- Team Leaders – in order for team members to show vulnerability and take risks the leader has to be a role model and do the same. If the leader has an image of invulnerability and no flaws it will make it difficult for team members to be open about their weaknesses.
Even more important for the team leader is to create an environment in which it is ok to show weaknesses and make errors. If you get punished for making an error what you will do is to simply hide all the problems.
- Mining for conflicts – someone in the team can take over the role of a “miner” and uncover buried disagreements in the team and work on them until they are solved. Important here is the commitment to stay on the conflict until it is solved
- Encouraging each other – while working on conflicts team members should remind each other that it is important to continue working on disagreements even if the tension is so high that some team members want to withdraw themselves of the discussion because they feel too uncomfortable. This is when their peers can help them by coaching them.
- Leaders role – a leader should support conflict instead of suppressing it, they need to demonstrate restraint to allow a natural resolution of the disagreements. This is often counterintuitive for a leader since they often need to protect the team from harm. The inability of a leader to allow healthy conflicts inside the team will in the long run harm the commitment, accountability and ability to deliver results of a team.
- Cascading Messaging – after a meeting review the key decisions that have been made and agree what needs to be communicated about those decisions. By doing that a team reassures that everyone understood the decisions the same way and that it is clear who to inform and what information should be communicated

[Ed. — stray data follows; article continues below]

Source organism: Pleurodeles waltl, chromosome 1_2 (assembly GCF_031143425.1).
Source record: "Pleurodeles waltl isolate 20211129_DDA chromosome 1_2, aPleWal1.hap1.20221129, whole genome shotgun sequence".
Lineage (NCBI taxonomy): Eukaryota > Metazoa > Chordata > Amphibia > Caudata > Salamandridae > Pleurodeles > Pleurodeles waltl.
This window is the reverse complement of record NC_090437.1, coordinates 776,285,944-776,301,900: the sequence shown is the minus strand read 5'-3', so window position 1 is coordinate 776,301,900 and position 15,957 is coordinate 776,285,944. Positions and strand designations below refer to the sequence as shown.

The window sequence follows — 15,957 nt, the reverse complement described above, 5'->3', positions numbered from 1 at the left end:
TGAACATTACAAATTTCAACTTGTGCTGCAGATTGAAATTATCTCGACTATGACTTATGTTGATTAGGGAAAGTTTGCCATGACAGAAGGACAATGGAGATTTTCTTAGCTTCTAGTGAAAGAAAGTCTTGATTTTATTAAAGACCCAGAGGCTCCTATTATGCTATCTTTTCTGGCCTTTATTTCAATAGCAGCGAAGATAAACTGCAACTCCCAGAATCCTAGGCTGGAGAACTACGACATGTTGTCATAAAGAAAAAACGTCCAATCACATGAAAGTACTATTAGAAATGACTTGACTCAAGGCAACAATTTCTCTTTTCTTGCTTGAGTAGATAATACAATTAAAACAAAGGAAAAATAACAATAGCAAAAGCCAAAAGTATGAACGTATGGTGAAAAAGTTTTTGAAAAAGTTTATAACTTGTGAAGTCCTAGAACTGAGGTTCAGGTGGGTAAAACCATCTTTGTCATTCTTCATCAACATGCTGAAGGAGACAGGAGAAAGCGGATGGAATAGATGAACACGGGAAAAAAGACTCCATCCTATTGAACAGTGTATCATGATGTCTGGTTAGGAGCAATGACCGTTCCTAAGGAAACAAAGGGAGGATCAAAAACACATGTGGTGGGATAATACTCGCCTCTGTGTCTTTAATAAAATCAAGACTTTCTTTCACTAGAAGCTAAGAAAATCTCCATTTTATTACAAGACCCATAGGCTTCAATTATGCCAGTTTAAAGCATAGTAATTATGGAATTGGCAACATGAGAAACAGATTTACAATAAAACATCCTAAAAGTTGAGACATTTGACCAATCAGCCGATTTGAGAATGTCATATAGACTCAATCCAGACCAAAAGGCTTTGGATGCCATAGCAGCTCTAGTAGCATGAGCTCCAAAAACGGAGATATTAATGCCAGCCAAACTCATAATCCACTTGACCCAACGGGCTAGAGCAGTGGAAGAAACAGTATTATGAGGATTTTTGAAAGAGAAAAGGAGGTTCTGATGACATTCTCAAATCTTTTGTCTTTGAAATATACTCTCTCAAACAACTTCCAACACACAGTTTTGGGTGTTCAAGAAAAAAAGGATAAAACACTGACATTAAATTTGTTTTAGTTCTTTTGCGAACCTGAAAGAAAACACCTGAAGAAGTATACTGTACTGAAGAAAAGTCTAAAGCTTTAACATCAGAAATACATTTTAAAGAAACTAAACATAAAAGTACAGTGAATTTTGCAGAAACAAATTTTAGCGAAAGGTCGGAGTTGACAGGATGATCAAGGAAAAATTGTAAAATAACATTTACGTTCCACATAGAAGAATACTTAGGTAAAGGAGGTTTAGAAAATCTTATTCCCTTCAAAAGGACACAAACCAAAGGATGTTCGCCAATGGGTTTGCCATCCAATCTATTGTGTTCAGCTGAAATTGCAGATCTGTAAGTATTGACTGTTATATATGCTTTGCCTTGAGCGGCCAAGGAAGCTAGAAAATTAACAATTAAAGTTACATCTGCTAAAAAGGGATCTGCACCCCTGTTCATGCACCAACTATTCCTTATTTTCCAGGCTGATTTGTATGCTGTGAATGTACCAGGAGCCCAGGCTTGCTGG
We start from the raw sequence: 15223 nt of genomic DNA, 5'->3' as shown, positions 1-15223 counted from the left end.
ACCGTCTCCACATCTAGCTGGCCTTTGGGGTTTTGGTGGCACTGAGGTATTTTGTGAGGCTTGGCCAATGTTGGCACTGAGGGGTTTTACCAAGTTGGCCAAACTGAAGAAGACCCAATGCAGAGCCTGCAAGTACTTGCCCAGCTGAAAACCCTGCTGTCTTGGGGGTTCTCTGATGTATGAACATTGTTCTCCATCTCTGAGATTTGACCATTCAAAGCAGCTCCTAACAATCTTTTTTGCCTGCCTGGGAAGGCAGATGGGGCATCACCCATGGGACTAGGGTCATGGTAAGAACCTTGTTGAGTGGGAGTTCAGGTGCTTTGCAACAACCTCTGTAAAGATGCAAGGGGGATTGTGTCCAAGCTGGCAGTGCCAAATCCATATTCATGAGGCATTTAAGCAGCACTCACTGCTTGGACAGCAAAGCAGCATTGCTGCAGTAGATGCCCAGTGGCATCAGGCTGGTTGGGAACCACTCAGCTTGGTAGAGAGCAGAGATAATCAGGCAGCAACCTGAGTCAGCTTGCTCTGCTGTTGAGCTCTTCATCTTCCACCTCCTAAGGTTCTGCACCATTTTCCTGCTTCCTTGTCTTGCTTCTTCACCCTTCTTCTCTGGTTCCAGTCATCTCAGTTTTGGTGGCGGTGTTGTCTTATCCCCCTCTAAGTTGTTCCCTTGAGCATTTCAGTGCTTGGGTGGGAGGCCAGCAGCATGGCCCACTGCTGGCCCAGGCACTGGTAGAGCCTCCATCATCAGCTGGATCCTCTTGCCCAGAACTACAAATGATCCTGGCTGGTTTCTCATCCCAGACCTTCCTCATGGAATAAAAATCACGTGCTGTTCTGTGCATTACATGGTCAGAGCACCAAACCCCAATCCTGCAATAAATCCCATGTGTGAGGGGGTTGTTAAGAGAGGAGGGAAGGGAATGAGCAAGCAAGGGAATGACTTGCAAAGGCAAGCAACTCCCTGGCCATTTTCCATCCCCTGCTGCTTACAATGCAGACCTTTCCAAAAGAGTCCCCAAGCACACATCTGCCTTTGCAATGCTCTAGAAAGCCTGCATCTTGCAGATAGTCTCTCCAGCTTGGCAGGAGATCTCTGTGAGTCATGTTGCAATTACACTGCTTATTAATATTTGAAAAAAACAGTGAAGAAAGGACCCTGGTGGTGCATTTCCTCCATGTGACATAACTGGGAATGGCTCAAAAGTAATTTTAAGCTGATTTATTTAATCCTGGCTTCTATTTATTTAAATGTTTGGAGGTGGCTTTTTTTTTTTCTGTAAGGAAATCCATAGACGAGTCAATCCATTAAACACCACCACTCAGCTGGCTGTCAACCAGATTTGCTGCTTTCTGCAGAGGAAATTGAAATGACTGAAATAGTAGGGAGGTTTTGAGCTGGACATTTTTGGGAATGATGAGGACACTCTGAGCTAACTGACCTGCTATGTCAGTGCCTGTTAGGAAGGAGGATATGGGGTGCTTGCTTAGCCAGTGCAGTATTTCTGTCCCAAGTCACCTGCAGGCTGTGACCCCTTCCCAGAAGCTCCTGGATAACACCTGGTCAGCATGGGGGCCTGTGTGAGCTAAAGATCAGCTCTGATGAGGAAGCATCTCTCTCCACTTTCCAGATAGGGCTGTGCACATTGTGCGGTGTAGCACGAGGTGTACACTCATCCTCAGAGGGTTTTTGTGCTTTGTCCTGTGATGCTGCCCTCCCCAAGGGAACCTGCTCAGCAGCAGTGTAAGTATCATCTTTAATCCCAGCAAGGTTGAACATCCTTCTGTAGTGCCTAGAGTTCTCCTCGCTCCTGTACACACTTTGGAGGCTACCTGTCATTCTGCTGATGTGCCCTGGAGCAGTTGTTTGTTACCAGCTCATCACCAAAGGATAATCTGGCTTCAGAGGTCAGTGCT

- Deadlines – setting deadlines to take decisions and following them even if they are only milestones to the real important decisions, forcing misalignment between teams to be addressed
- Worst-Case Scenario Analysis – a team that struggles to take a decision often can be helped by painting the picture of the worst outcome that could happen, often resulting in reduced fear and thus helping the team to understand that making a wrong decision is not tragic at all
- Leader – a leader must be willing and comfortable to make wrong decisions and he or she must push the group to adhere to schedules (deadlines) that the team has set
- Publication of goals and Standards – for an agile team this would mean the creation of a Definition of Done that is agreed upon by all the team.
It can also mean to write down “Team agreements” about the ways of working and interacting with each other. In an agile Team a clear goal would be a user story that has a clear description together with acceptance criteria, so that no one could talk him or herself out of not reaching the committed target
- Giving feedback about performance – in an agile team if you have a backlog you normally also have a burndown. A team can use the burndown to constantly reflect on their progress towards their committed goals thus reminding each other of what everyone needs to do to achieve the agreed team goals
- Team rewards – a team is more likely to succeed if the team as a whole is rewarded in case of success. Team members won’t stand by quietly if one of the peers is not pulling his or her weight
- Role of the leader – a leader should create a culture of accountability in the team meaning he or she is not the only source of discipline. In the case the team fails to hold each other accountable it has to be clear that the team lead will step in when it’s necessary
- Make results clear and only reward actions and behavior that benefit these results
- Public Declaration of Results – once a team has committed to achieve a specific goal it should also be comfortable with declaring these goals publicly. The whole company should have a culture to not throw stones at those that don’t achieve results but collaboratively support teams through continuous improvement cycles
- Team leaders are the most important factors in achieving results. They need to be selfless and objective and reward those that contribute to the achievement of group goals. If team members sense that a team leader doesn’t value results but for example his own career most then no one will be motivated to deliver